Reviews

Lone Survivor

By Josh Hylton December 27th 2013, R, 121min, Universal Pictures
Lone Survivor

Last year's "Battleship," directed by Peter Berg, was hands down one of the worst movies of the year. It was a stupid idea based off a simplistic board game that was full of enormous amounts of cheese and patriotic grandstanding. While pride in one's country is certainly not a bad thing, the ridiculous alien invasion story that surrounded it made such grandstanding laughable. When you combined that with lazy dialogue, contrived plot points and horrific performances, particularly from real life war veteran Gregory D. Gadson in one of the worst performances ever put to screen, you got something that was practically unwatchable.

Berg is now back with "Lone Survivor," another "Go America!" film that shares a fair amount of rough dialogue and cheesy moments, but these moments are offset by real actors giving gritty performances and action scenes that are truly intense. It's not perfect (and it's highly unlikely its limited release shoehorning into the last week of December is going to give it any awards recognition), but this is a major step up from Berg's previous travesty. This is actually quite good.

Based on a true story, "Lone Survivor" follows SEAL Team 10 on a mission dubbed "Operation Red Wings." Their goal is to capture or kill terrorist leader Ahmad Shahd. After a smooth drop into the nearby mountains, they identify their target on the grounds below. However, some unexpected civilians show up to put a kink in their plans. They have one of two options: they can either let them go and risk exposure or kill them and continue on with the mission. Refusing to kill civilians, they decide to let them go. Unfortunately, their radio equipment is malfunctioning and after those civilians notify the terrorists below, they find themselves in a firefight in the mountains.

"Lone Survivor" is not a pleasant film. Despite all the action, this is not a fun, stand-up-and-cheer "Rambo" type of action movie. It's intense and scary and, for a while at least, a slow-burner. This doesn't open with a slam-bang introduction, nor does it end with a high-flying conclusion. Instead, it starts out slow before finally erupting into violence. And when the bullets start flying, they don't stop.

The action never lets up, so the grip the film has on you stays there until the end. Slow beginnings like these require good acting to keep things interesting and this talented cast, which includes Mark Wahlberg, Emile Hirsch and Ben Foster, among others, is up to the task. Despite the cloying music and sentimental dialogue about their loved ones back home, they create real people out of these characters. By the time many of their inevitable deaths come, they mean something.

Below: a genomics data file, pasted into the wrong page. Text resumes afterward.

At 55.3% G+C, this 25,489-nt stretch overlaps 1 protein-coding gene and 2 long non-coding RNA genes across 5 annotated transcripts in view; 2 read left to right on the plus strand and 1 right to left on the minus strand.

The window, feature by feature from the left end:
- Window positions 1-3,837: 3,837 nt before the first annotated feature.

One of Peter Berg's biggest deficiencies as a director, at least in regards to "Battleship," was that he went too big. Everything was bombastic and in-your-face. He smartly goes the opposite route here. Much of the action consists of pop-and-shoot gunplay which requires a more focused approach than an explode-y Avengers-esque film, where the visuals can make up for a lack of substance, and he manages to pull it off. The sole flourish he occasionally includes are down-the-barrel shots, similar to a first person shooter video game, which feels a bit out of place in the context of both the story and style he implements elsewhere.

Bizarre stylistic choices similar to that are easily the film's biggest problems, including an over usage of slow motion, which is supposed to be dramatic, but instead only serves to pull you out of the otherwise gripping and realistic action. But the movie's intention is to highlight the heroic actions of these men who risked everything to live up to a well-intentioned moral code. They did the right thing and it cost almost all of them their lives.

These men are to be applauded and remembered because even though their job required them to be violent, they carried out that violence only when necessary and they valued the lives of the innocent, and the lives of their fellow soldiers, above their own. That's a noble thing. It's still a bit too Hollywood to resonate and that aforementioned patriotic grandstanding is so heavy-handed that it threatens to derail it, but in the end, "Lone Survivor" strives to tell a simple story of courage and nobility and it does it well.

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